It's difficult not to be enticed by the sight of fresh purple beans. The veggie, emanating gorgeous hues ranging from violet to aubergine, contrast dramatically with their pale yellow and green counterparts.
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When cooked, however, the purple pigment (which is stored only in the outer layer of the beans) disappears almost as quickly as you turn the heat up under them.
It isn't long before you're left with beans that are virtually identical to French green beans — the standard green kind — although some diners say the temporarily purple varieties are a little sweeter and nuttier.
Nevertheless, these vegetables are special in their own right, and they're quite versatile, as they can be cooked using any technique intended for French green beans. Consider the color-changing charm a handy visual cue for the beans' doneness.
How to Store Fresh Uncooked Beans
Beans will stay fresher for longer when stored in the refrigerator at or below 41 degrees Fahrenheit, per Michigan State University Extension.
Considering these beans do best in humidity, place them in a plastic bag or in the vegetable crisper where they'll stay fresh for 3 to 5 days.
How to Cook Purple Beans
Purple beans, which are sometimes referred to as "purple pole beans," "purple green beans" and "purple string beans," can be cooked with numerous techniques.
Here's how to prep them:
- Place the purple beans in a colander and rinse them under cold running water.
- Transfer a handful of beans at a time to a chopping board and slice off the tips — the very ends of the beans — with a knife.
- You can leave the topped-and-tailed purple beans whole, slice them thinly diagonally or chop them into smaller pieces. For even cooking, keep the slices or pieces even in size.
The next steps will be determined by your desired cooking method. Some popular cooking methods include:
- Boil a pot of water — you'll want to fill the pot with enough water so the beans are covered.
- When the water begins to boil, add the beans. Boil the beans for about 6 to 8 minutes until desired tenderness.
- Toss them with lemon juice, salt and black pepper after draining.
You can give boiled purple beans a little extra flavor by using half water and half stock.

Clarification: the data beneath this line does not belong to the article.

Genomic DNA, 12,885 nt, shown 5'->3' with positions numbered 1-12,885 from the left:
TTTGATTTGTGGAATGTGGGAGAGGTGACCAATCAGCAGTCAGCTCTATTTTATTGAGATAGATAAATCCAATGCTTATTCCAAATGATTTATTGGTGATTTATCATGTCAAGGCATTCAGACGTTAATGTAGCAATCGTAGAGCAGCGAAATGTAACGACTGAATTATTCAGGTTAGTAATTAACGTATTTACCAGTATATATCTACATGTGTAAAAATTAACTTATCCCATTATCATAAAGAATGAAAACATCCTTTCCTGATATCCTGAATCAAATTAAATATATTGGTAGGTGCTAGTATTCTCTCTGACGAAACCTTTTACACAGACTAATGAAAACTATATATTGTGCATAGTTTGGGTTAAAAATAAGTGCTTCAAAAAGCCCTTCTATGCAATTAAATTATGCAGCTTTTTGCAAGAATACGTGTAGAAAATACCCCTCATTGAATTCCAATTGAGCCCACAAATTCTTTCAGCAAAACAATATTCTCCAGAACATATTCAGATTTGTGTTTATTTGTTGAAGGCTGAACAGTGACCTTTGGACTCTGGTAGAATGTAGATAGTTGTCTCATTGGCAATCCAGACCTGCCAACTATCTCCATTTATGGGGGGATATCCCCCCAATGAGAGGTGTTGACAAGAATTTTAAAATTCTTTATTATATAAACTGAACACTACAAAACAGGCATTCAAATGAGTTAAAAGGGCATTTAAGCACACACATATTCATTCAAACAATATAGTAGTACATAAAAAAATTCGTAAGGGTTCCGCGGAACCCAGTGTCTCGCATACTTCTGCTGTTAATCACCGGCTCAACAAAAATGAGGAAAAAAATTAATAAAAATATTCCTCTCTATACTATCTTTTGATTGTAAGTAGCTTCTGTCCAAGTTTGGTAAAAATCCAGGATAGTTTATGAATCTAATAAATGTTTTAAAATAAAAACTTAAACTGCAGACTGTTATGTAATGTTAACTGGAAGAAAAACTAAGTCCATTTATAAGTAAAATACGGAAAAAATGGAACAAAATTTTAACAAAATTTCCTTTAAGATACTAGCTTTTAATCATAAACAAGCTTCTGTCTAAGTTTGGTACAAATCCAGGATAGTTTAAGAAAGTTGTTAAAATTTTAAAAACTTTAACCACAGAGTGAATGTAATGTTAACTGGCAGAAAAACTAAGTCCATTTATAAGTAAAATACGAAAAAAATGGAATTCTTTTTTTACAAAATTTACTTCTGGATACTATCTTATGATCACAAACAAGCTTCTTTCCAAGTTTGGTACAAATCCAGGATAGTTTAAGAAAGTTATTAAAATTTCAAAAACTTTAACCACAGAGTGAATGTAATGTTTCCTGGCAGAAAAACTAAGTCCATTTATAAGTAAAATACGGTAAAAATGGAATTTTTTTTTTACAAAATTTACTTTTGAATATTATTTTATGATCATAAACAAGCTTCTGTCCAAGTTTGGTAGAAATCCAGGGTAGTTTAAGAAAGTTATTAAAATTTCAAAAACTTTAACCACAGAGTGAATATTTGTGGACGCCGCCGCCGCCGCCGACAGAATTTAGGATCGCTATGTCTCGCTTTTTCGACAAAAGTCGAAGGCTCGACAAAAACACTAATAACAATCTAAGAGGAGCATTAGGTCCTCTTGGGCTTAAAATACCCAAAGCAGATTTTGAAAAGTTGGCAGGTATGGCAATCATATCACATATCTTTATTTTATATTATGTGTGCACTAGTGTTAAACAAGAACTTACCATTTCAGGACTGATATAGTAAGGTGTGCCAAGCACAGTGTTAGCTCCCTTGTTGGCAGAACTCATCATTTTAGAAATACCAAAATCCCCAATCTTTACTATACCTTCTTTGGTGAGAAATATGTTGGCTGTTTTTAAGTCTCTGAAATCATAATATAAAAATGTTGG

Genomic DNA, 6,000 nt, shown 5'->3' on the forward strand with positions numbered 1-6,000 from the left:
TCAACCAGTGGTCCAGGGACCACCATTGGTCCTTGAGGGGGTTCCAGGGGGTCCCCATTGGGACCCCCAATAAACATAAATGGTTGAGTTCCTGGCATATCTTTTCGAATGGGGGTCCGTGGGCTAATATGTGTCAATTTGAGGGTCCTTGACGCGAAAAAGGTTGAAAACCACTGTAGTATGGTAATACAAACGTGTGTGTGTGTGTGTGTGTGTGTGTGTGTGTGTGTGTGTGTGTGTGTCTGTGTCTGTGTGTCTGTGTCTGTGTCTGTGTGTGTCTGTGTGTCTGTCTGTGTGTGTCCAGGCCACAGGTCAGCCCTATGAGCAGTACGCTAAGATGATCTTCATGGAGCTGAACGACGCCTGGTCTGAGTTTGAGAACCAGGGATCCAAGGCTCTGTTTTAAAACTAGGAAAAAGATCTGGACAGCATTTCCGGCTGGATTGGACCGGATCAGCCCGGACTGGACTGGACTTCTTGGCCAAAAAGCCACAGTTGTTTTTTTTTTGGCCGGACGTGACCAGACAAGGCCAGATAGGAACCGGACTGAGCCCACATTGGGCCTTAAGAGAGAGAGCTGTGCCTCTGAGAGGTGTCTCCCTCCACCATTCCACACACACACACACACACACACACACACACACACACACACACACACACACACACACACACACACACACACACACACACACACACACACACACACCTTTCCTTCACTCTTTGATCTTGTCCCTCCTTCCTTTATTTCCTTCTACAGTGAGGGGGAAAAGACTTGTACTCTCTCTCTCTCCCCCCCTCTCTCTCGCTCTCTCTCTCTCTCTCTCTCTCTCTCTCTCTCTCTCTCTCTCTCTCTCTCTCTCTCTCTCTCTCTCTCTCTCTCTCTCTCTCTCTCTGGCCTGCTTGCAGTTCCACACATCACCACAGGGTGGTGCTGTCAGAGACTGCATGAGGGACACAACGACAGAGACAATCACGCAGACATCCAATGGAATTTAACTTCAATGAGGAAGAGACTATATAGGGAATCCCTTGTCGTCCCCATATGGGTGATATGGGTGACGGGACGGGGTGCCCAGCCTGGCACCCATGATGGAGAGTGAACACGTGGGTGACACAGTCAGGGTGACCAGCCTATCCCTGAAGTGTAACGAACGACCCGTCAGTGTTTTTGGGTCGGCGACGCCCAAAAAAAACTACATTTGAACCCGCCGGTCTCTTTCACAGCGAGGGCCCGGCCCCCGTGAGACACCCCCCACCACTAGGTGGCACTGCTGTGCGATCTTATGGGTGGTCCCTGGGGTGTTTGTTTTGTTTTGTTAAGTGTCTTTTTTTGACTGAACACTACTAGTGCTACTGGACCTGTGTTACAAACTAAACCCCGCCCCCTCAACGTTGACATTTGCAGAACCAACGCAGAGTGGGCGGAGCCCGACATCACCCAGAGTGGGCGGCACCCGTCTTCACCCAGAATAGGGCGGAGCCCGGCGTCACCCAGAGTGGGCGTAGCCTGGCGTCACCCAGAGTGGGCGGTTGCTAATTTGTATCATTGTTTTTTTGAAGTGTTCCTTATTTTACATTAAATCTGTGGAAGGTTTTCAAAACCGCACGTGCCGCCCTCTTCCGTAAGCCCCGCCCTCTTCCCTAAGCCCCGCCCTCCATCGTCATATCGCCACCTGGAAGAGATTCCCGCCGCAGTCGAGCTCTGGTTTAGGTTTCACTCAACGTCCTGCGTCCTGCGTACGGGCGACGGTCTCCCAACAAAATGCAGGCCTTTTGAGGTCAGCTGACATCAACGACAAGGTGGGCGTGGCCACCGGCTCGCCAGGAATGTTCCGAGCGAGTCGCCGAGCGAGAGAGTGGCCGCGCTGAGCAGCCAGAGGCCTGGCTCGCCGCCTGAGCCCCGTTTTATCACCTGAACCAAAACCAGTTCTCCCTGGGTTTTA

It's also possible to microwave your beans, per Michigan State University Extension. This is a very convenient method if you're in a rush or have several items already cooking on the stovetop.
To cook in the microwave:
- Place in a microwave-safe bowl and add a small amount of water (about ½ cup of water).
- Cover the bowl and microwave the beans for about 3 to 5 minutes — until the beans are crisp yet tender.
- Pour about an inch of cold water into a pan and bring it to a steady simmer.
- Place a steamer basket into the pan, making sure the simmering water doesn't rise above the base of the steamer.
- Pile the prepared purple beans into the steamer basket and immediately cover the pan with a lid.
- After 3 to 4 minutes, test the beans for tenderness. If necessary, replace the lid and keep steaming the beans for another few minutes.
Add your purple beans to your stir-fries and cook them the same way you cook your other vegetables. These beans can add a great crunch and pair well with a number of stir-fry sauces and flavors.
Your purple beans can also be added to casseroles, soups, stews and salads. Purple beans can also be eaten raw, which is one way you'll be able to admire their gorgeous color for a little bit longer. There's truly no wrong place to add a bean.
"I always roast string beans with oil, salt and pepper," says registered dietitian nutritionist Alex D'Elia, RDN, founder of Olox Nutrition.
- Preheat the oven to 400 to 425 degrees Fahrenheit.
- Pat your cleaned beans dry with a paper towel or clean kitchen cloth, then lightly toss with olive oil and your preferred seasoning (lemon zest, salt and pepper or parmesan are all delicious options).
- Arrange the beans in a single layer on a coated or lined baking sheet, and roast for about 14 minutes. The beans are done when they're both crisp and tender, with some golden and caramelized spots.
If you want to serve cooked purple beans cold as part of a salad, steam or boil them until just cooked, then immediately transfer them to a big bowl of ice water. This method, called blanching, halts the cooking process and prevents the beans from getting softer.
Purple Beans Recipes
Need some cooking inspiration? Below are a few of our favorite ways to use purple beans (some of the recipes below may call for green or string beans, but remember, they are all interchangeable).
Both purple and green beans boast plenty of health benefits that make them worth including in your recipes. They make a low-calorie, crunchy addition to so many recipes and are a good source of vitamins C and K, folate and dietary fiber.
One 3-ounce serving of beans, per the USDA, contains:
- 25 calories
- 0 grams fat
- 0 grams sodium
- 5 grams carbohydrates
- 3 grams fiber
- 2 grams sugar
- 1 gram protein
Additional reporting by Kate Bratskeir.